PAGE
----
A local broadcast journalist who frequently addresses the City Council told the Telegram he wants to serve on the seven-member panel.

Bronson Williams on Friday said he is seeking election in Ward 3, which covers part of the southwestern side of the city in Nash County and part of the southeastern side of the city in Edgecombe County.

Williams, 35, is president of television station WNCR, which is located downtown.

Williams has twice run for mayor, with the most recent time having been in 2019. Williams also once sought election to a position in the General Assembly.

Williams told the Telegram he has in the past thought about serving on the council, at least as far back as when the Ward 3 position came open in 2018. That was when Lamont Wiggins, who had been in office since 1997, was appointed by Gov. Roy Cooper to serve as a Superior Court judge.

Richard Joyner ended up being appointed in a 4-2 vote by the then-council to the Ward 3 position. Williams, Gwen Wilkins, Nellene Richardson and Tamisha Patterson had also sought the position.

In a 2019 election for the right to complete the rest of Wiggins’ term on the council, Joyner received 59 percent of the vote.

Joyner presently is serving a year as mayor pro tem, which means he chairs city council work sessions.

The elections in Wards 2, 3, 6 and 7 were supposed to have been held this month, but they were moved to March 8, 2022, due to delays in the release of the 2020 U.S. Census data to enable redrawing of council wards to ensure fair representation.

Williams on Friday made clear to the Telegram that what prompted him to consider running this time for a position on the council was that people in the community were encouraging him to do so. Williams also noted his since-deceased friend, activist Johnny Cunningham, had certainly been encouraging him to run for the Ward 3 position.

Asked what he believes will be the key issues in Ward 3, Williams said he believes one of the major issues is the stabilization of homes.

“Ward 3 is a very fragile community,” Williams said. “It has really lacked access to resources. One of the things I’ve been talking about for years — and hopefully the city will gravitate to this — is we don’t have a resource center in Ward 3.”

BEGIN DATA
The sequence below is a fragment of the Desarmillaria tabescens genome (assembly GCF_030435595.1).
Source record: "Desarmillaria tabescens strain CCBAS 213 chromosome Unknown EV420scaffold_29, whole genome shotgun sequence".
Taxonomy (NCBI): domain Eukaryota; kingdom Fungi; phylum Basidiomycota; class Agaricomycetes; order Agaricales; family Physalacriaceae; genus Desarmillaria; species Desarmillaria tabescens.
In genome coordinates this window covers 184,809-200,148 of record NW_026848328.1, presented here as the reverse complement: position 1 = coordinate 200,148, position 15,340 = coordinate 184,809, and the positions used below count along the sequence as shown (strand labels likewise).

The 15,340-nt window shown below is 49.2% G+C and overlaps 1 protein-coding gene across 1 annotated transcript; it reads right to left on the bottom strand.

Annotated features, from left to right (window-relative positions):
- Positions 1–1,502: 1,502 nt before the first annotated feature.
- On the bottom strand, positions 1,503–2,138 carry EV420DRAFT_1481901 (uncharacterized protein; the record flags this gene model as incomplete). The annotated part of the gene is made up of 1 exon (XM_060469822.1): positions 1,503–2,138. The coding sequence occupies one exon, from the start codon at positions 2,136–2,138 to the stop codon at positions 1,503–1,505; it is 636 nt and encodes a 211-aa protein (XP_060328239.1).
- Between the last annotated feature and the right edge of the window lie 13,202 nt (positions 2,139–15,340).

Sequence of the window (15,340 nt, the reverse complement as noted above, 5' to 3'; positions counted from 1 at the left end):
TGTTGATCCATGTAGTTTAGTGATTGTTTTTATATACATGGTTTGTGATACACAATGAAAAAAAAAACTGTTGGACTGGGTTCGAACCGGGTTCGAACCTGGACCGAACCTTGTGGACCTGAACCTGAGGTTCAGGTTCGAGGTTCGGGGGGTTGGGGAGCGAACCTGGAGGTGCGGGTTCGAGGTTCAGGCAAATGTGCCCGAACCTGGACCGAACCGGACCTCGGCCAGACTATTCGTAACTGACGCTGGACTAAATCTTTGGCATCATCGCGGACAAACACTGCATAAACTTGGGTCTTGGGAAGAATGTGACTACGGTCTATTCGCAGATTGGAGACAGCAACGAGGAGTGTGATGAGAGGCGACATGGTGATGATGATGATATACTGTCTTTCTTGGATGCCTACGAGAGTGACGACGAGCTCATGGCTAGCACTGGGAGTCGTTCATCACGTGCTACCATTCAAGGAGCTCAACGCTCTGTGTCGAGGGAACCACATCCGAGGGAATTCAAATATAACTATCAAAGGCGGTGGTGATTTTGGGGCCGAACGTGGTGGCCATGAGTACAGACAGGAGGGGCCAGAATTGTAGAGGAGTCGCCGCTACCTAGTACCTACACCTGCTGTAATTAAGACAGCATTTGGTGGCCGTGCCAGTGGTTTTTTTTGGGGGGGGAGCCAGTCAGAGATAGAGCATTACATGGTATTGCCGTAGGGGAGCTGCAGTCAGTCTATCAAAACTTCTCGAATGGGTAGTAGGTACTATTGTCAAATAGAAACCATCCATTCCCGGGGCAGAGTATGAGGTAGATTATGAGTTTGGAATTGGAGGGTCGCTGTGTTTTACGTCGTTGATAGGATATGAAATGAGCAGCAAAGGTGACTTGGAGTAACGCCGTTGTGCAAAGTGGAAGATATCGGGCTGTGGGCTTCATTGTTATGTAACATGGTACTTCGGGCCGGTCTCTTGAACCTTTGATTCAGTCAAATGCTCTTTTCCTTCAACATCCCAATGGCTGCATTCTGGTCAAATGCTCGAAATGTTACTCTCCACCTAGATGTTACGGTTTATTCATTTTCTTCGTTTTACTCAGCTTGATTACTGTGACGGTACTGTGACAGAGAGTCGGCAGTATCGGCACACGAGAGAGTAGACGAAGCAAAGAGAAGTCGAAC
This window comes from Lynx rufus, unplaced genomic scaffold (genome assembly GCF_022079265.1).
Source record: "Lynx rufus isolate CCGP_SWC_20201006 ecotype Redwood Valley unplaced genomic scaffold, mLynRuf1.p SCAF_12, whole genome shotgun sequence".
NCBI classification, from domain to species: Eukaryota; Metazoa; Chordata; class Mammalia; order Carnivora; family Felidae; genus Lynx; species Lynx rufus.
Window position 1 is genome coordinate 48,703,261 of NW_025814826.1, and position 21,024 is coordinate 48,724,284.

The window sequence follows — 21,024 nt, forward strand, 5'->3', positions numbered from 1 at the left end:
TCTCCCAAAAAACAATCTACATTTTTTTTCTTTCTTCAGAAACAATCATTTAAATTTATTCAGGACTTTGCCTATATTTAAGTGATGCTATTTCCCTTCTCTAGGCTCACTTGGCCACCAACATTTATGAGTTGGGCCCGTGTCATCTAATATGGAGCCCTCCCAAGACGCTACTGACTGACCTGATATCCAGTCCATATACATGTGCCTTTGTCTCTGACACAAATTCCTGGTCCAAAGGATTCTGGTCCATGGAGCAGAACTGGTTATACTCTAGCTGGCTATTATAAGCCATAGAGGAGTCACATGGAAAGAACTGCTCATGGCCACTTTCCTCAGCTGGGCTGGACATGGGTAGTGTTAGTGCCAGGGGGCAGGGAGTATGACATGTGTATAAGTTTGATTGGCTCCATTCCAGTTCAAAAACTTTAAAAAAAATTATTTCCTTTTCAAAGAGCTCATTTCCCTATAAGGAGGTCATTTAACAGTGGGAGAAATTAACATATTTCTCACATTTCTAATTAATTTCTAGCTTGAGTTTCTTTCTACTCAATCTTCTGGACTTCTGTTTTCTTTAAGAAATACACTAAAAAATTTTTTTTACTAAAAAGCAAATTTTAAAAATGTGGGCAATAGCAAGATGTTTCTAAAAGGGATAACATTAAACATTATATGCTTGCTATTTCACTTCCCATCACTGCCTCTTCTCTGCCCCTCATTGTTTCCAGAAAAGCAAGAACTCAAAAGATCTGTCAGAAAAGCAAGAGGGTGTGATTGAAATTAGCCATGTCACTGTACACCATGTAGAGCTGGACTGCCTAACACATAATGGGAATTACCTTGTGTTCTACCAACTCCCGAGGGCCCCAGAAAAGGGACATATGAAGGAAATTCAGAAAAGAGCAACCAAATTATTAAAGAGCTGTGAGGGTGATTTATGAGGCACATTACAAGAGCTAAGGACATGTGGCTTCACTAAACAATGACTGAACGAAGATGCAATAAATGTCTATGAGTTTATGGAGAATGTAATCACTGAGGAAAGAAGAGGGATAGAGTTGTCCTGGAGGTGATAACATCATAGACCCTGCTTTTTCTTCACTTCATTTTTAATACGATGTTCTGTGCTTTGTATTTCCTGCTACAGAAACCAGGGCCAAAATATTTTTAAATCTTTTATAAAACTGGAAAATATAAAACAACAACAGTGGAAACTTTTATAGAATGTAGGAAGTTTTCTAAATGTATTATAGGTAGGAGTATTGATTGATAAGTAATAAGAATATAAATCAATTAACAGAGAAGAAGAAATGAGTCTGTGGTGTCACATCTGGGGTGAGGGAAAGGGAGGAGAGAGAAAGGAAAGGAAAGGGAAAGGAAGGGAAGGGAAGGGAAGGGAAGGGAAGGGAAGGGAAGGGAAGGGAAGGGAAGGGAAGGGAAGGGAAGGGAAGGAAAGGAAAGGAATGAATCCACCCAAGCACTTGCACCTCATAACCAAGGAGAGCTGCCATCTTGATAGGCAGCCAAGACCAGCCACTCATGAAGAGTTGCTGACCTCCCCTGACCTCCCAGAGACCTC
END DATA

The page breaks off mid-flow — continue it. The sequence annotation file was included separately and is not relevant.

He particularly noted that Ward 3 is the location of the Rocky Mount Judicial Center and that, “Of all the things that you have in a neighborhood or a community, you have a judicial center there.

“I think that really should sound a lot of alarm bells, but we kind of got accustomed to riding past that on Cokey Road,” he said of the judicial center’s location. He said he believes downtown is the ideal place for the judicial center.


Asked what he believes will be the key issues in Rocky Mount, Williams was quick to state having affordable homes and communities and having gainful employment opportunities.

“And I really think Rocky Mount needs a strong and bold messaging campaign because too often, all we hear is negative things happening in our city, but we never really highlight the positive things that are going on,” he said. “So how in the world can you give people hope when you’re not talking about the hopeful things in our communities, right?”

When Williams ran for mayor in 2019, complaints surfaced about his having stated on his voter registration and on his campaign filing forms his address to be a house in the 1600 block of Hargrove Street, across from Branch Street Park, despite the house appearing to have been abandoned.

Williams in a video said he was living with his parents at another location while the house along Hargrove was being renovated.

Williams told the Telegram on Friday that he does not live at the house along Hargrove, but that plans still are to work on that structure. When asked by the newspaper, Williams said that “oh, absolutely” he is living in Ward 3.

The Telegram asked Williams whether he has any issues with Joyner. Williams said no.

“I plan to run that race focused on the ward and not the individual himself,” Williams said.

Joyner generally has voted with Councilmen Reuben Blackwell, Andre Knight and T.J. Walker on items and all four councilmen have supported City Manager Rochelle Small-Toney.

The Telegram asked Williams whether he would be his own person if elected to the council.

Williams made clear there are things one does not know about the City of Rocky Mount looking from the outside in, as opposed to being elected to the council.

“But I hope that by now, people would understand that I am my own man, that I certainly try to make what I believe (are) sound decisions based on facts and things of that nature,” Williams said.

He also said he believes a lot of times there is so much division in the city because the city council is so divided.

“I hope that we could get a city council that could come to a consensus on issues and that we don’t have these split votes, right? — that we really have true, authentic conversation, weigh the pros and cons on the matters in front of us, and then as a group of seven people — and eight, including the mayor — that we really come out with a sound voice,” he said.

Joyner told the Telegram that he would have no comment about Williams’ announcement except to state that he intends to run a clean and fair campaign based on the issues and to let Ward 3 voters decide who they want to represent them on the council.